Switching intentionally to active listening has made a huge difference in how this scenario plays out in our house these days. Here’s a rough outline of how to go about active listening:
#1 – Take a Deep Breath
Really. Take a deep breath. Notice how you are feeling. Are you angry? Frustrated? Exasperated?
Release the breath and calm down. Carrying the anger or frustration from your perception of the situation (or worse, from something else that happened during the day) into this conversation isn’t going to help. Being calm and maintaining an open and positive attitude will.
#2 – Make Eye Contact
As this article from the Michigan State University Extension Office says, “[Eye contact] shows attentiveness and interest in what is being said.” So, get rid of all the distractions. Phone down. Television off. Books away. It’s just you and him. Some children are reluctant to make eye contact. Be gentle and politely ask him to look at you. By maintaining eye contact you are showing them that they matter.
#3 – Define the Purpose
Tell them what you want to talk about. For instance, say “Bobby, I’d like to talk to you about doing homework.” This helps take away any anxiety and raises the chances that they will actually listen. Nothing is worse than sitting across from your mom wondering what you did wrong now. Emphasize that no one is in trouble or going to be in trouble for anything said to also reduce anxiety.
#4 – Use I-Statements
I-Statements are a great way to tell your child how you are feeling and have them actually listen. I-Statements, a phrase coined by Thomas Gordon in his 1970 book Parent Effectiveness Training take the blame out of the sentence. It pulls it from being an accusatory fact to being your opinion. Here is how to put together an I-Statement.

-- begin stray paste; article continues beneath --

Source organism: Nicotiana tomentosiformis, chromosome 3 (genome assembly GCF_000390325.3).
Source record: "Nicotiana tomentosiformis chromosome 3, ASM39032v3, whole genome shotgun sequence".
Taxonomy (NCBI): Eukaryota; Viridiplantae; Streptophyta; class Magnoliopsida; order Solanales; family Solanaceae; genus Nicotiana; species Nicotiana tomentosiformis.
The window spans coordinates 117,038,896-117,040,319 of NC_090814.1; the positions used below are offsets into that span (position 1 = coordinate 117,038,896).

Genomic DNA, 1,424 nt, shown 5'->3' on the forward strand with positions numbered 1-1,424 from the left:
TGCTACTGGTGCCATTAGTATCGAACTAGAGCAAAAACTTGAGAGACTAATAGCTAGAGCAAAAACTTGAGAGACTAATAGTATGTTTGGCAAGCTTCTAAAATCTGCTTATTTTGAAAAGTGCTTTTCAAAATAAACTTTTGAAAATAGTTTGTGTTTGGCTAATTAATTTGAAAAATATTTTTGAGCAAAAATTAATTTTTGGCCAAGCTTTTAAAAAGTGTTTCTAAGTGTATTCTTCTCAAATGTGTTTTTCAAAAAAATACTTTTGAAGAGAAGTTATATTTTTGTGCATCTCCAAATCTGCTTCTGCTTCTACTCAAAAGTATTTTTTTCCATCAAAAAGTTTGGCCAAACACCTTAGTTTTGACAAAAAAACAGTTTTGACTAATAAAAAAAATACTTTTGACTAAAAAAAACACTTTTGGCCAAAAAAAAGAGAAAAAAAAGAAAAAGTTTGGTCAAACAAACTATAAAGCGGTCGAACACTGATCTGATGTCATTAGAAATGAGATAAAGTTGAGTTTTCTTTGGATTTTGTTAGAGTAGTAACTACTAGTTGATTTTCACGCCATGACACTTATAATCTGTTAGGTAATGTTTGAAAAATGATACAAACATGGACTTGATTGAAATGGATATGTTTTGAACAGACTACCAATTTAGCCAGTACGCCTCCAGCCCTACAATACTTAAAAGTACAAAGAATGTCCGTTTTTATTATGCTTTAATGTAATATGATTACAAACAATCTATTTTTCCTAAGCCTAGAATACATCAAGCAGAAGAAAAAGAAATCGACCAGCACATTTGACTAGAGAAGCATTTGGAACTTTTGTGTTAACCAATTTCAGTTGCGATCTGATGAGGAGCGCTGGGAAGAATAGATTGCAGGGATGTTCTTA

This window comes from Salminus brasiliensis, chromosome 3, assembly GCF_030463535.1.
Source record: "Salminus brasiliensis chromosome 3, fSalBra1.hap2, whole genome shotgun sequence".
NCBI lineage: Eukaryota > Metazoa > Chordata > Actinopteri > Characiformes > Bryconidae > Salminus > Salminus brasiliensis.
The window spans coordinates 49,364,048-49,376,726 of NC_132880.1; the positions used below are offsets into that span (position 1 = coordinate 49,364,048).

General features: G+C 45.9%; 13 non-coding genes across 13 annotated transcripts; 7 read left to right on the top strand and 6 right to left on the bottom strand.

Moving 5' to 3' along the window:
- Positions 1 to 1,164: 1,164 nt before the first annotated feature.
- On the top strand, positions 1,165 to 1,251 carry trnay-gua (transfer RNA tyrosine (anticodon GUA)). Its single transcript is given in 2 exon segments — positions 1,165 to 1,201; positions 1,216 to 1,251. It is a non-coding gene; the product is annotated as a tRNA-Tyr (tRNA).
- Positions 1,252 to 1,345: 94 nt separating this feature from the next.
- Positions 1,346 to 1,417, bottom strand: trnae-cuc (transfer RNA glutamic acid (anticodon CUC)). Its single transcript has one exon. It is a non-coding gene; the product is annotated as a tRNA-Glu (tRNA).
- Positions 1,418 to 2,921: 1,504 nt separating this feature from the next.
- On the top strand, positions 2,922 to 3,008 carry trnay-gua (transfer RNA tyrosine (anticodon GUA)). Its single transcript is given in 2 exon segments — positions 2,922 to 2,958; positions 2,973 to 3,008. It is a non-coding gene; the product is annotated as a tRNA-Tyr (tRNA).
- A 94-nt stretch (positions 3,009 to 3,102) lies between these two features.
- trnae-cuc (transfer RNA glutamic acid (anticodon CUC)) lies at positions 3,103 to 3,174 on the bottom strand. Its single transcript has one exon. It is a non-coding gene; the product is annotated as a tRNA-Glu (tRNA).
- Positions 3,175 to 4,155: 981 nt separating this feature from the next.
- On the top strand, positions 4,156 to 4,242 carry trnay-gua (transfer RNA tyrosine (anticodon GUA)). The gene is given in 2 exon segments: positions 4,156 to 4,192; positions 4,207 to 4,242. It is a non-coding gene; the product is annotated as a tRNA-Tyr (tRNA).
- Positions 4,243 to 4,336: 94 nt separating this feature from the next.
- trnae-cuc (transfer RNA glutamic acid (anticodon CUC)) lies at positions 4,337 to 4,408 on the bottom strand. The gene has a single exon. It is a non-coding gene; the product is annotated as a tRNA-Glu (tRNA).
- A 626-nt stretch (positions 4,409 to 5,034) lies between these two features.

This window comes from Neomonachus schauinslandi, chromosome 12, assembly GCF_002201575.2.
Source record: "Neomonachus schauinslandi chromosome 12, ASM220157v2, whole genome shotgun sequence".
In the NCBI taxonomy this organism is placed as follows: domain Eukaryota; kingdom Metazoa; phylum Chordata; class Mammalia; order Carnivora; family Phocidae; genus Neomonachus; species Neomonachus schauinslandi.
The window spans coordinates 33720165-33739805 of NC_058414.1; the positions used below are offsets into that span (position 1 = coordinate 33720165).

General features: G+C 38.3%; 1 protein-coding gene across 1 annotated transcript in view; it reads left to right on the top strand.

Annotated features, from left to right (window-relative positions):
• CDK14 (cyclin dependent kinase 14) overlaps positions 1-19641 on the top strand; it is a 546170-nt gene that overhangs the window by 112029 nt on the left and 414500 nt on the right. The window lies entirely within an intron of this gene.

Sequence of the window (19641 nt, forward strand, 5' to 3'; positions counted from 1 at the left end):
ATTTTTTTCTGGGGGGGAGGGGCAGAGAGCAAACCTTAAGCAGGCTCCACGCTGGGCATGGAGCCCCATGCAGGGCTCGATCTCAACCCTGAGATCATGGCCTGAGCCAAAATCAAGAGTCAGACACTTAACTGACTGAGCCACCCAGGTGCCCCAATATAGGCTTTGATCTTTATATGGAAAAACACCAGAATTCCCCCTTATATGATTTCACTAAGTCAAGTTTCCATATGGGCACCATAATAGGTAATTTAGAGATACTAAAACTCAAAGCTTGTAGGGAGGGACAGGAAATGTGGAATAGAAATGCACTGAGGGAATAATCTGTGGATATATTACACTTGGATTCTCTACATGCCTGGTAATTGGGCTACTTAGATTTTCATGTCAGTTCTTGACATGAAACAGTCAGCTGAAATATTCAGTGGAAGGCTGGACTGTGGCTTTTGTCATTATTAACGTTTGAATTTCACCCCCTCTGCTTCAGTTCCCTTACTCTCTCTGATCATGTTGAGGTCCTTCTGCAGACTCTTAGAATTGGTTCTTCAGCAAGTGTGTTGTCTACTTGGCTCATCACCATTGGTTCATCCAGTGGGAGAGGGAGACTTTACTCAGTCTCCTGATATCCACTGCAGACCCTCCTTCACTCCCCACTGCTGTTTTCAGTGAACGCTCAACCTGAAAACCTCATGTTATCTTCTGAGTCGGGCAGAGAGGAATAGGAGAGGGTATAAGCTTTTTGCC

“I feel (emotion) when (the thing or situation that caused the emotion happens). I would like (what you would like to happen).”
It’s important to identify specific feelings and behaviors. Saying “I feel angry when you do that,” isn’t going to work. The word “that” is way too general and a general statement is easy to blow off.
How many times have we thrown up our hands in frustration and said, “You just sit there and play and don’t do any of your work! If you don’t do a little of your homework every day you are going to be buried by Thursday night!”
I know I have. And all my son does is either yell back or sulk. All the you-you-yous in that sentence can feel like attacks. Watch what happens when we turn the sentence into an I-Statement.
“I feel nervous and anxious when I don’t see you working on your assignments. I would like to see you doing a little bit every day.”
Which one would you feel better about hearing?
#5 – Let Your Child Respond
Let your kids respond to you. Maintain eye contact and listen until they’re done. Don’t interrupt and don’t start formulating your response until they’re finished speaking. You might be surprised at what you hear when they feel that you are actually listening to them.
In one recent conversation about doing his homework my son told me, “I’ve had a really busy thinking day. I just need a while for my brain rest and play with my Legos.”